Township studies 16th Avenue problems

Dealing with 16th Avenue is back on council’s agenda.

  • Sep. 30, 2015 4:00 p.m.

Langley Township councillors talked about policing and street lights as a study on 16th Avenue neared completion.

The 16th Avenue Corridor Study was launched by TransLink in November 2013, upon request from Langley Township, and involves Surrey, Abbotsford, the Ministry of Transportation, and ICBC.

The goal is to provide a high level overview of the corridor and prioritize enhancements that can be made in the short, medium, and long term.

During a Monday afternoon update on the study’s progress, Councillor Charlie Fox suggested more traffic lights and “green wave” technology should be revisited.

Coun. Kim Richter wanted to know more about a proposal to consolidate driveways that come out onto 16th Avenue, while Coun. Bob Long worried about increased traffic in the near future from Abbotsford.

The concern was shared by Coun. David Davis who said South Langley would be almost “dissected” by traffic.

The Township contributed $47,000 towards the study, which is looking at 16th Ave. through multiple jurisdictions, from Highway 1 to Highway 99.

Traffic volumes have increased from 8,800 vehicles per day in 1992 to about 12,400 a day in 2011.

“That’s an average annual increase of 2.1% per year, a large percentage of which is truck traffic,” said Paul Cordeiro, manager of transportation engineering for the Township.

There have been plans afoot since 1986 to widen the road to four lanes.

In addition, as much as 13-16 per cent of the traffic is trucks, compared to five-eight per cent for other Langley arterial roads.

Preliminary results and recommendations are developing from the study, which should be concluded within a couple of months, Cordeiro said.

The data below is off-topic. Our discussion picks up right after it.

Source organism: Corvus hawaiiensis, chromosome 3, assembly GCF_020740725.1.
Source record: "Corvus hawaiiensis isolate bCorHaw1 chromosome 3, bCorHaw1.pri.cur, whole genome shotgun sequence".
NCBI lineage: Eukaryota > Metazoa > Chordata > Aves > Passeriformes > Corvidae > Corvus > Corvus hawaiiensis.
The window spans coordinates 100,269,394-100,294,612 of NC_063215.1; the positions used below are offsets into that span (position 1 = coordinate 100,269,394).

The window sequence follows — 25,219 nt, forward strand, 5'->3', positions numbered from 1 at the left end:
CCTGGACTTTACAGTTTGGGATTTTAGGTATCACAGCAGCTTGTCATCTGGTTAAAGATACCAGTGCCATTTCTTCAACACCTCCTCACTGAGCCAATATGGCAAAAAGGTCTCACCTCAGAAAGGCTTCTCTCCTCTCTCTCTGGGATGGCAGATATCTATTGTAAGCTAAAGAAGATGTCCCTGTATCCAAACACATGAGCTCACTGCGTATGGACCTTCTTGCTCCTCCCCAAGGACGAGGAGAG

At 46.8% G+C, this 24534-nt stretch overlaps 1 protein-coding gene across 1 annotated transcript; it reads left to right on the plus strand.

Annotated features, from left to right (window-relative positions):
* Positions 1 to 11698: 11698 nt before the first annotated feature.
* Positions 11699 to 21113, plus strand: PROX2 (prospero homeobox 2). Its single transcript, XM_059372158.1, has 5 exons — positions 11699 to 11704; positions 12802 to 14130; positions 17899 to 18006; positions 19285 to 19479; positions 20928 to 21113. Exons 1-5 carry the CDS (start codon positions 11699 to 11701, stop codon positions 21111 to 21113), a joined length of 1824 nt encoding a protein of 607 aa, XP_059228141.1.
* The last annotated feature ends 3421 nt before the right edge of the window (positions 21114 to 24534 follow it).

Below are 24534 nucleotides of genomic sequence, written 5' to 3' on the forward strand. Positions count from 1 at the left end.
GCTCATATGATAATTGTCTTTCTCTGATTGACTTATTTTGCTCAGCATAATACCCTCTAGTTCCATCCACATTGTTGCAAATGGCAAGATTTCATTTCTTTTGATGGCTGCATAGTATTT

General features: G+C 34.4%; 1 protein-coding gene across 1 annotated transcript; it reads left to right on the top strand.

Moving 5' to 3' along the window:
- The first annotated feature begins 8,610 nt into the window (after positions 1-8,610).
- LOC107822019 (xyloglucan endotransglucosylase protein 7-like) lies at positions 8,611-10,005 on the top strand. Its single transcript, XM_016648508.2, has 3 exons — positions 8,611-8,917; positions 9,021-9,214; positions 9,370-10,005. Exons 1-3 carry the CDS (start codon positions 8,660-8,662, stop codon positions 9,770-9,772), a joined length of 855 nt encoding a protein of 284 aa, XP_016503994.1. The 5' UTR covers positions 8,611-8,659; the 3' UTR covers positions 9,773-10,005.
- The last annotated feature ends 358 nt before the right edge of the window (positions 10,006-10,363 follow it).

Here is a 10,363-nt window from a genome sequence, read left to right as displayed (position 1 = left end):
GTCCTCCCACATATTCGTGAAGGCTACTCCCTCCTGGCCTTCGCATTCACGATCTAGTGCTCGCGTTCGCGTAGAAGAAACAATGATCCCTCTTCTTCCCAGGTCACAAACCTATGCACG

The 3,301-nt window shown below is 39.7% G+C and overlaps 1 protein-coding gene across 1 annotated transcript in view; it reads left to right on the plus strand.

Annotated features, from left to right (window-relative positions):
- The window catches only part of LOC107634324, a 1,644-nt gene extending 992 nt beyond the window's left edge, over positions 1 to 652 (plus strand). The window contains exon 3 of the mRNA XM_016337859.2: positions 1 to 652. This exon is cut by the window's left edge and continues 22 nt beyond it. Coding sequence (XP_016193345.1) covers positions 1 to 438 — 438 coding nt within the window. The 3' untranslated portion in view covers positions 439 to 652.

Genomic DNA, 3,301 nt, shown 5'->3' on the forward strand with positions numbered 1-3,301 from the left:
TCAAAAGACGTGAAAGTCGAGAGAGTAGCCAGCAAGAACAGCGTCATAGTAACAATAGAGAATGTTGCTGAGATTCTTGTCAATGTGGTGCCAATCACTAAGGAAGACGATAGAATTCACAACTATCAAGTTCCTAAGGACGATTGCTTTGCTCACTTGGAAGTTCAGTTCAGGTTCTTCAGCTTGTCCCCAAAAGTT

The study suggests short term improvements to be done over the next five years would include improving sightlines through additional signage and lighting, more speed enforcement, pull-out lanes for slow moving farm vehicles, a policy to reduce the number of driveways on 16th Avenue and through Campbell Valley Park, and wildlife fencing where feasible.

Proposed medium term improvements recommended for a six to 15 year timeline would aim to reduce unsafe passing and side road delays by adding two-way left lanes in sections with the most driveways and upgrading and installing signals at certain intersections.

Long term improvements recommended for 15 years from now would focus on widening the corridor to four lanes.

Approximate costs for the improvements within the Township are currently estimated at $3 million in the short term, $11.5 million in the medium term, and $119 million in the long term. The Township will likely seek funding from outside sources to help with the costs.

The public’s input has been added into the 16 Avenue Corridor Study draft and an additional public consultation period will be held in late October. Township staff expects to report back to council with the finalized study later this year.

 

 

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